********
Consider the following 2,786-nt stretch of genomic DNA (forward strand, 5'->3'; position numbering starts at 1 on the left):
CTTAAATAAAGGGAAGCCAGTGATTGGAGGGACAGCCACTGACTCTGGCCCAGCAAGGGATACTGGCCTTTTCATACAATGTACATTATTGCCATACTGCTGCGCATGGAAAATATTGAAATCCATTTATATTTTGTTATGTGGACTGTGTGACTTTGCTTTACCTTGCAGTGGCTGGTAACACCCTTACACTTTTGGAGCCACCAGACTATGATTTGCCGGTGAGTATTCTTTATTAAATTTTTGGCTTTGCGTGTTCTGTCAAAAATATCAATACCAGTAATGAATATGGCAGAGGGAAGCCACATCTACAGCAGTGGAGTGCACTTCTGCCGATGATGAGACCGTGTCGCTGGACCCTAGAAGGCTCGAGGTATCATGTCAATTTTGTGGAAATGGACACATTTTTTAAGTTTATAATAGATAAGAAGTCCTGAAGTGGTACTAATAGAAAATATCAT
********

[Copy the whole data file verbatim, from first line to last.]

Consider the following 2,786-nt stretch of genomic DNA (forward strand, 5'->3'; position numbering starts at 1 on the left):
CTTAAATAAAGGGAAGCCAGTGATTGGAGGGACAGCCACTGACTCTGGCCCAGCAAGGGATACTGGCCTTTTCATACAATGTACATTATTGCCATACTGCTGCGCATGGAAAATATTGAAATCCATTTATATTTTGTTATGTGGACTGTGTGACTTTGCTTTACCTTGCAGTGGCTGGTAACACCCTTACACTTTTGGAGCCACCAGACTATGATTTGCCGGTGAGTATTCTTTATTAAATTTTTGGCTTTGCGTGTTCTGTCAAAAATATCAATACCAGTAATGAATATGGCAGAGGGAAGCCACATCTACAGCAGTGGAGTGCACTTCTGCCGATGATGAGACCGTGTCGCTGGACCCTAGAAGGCTCGAGGTATCATGTCAATTTTGTGGAAATGGACACATTTTTTAAGTTTATAATAGATAAGAAGTCCTGAAGTGGTACTAATAGAAAATATCAT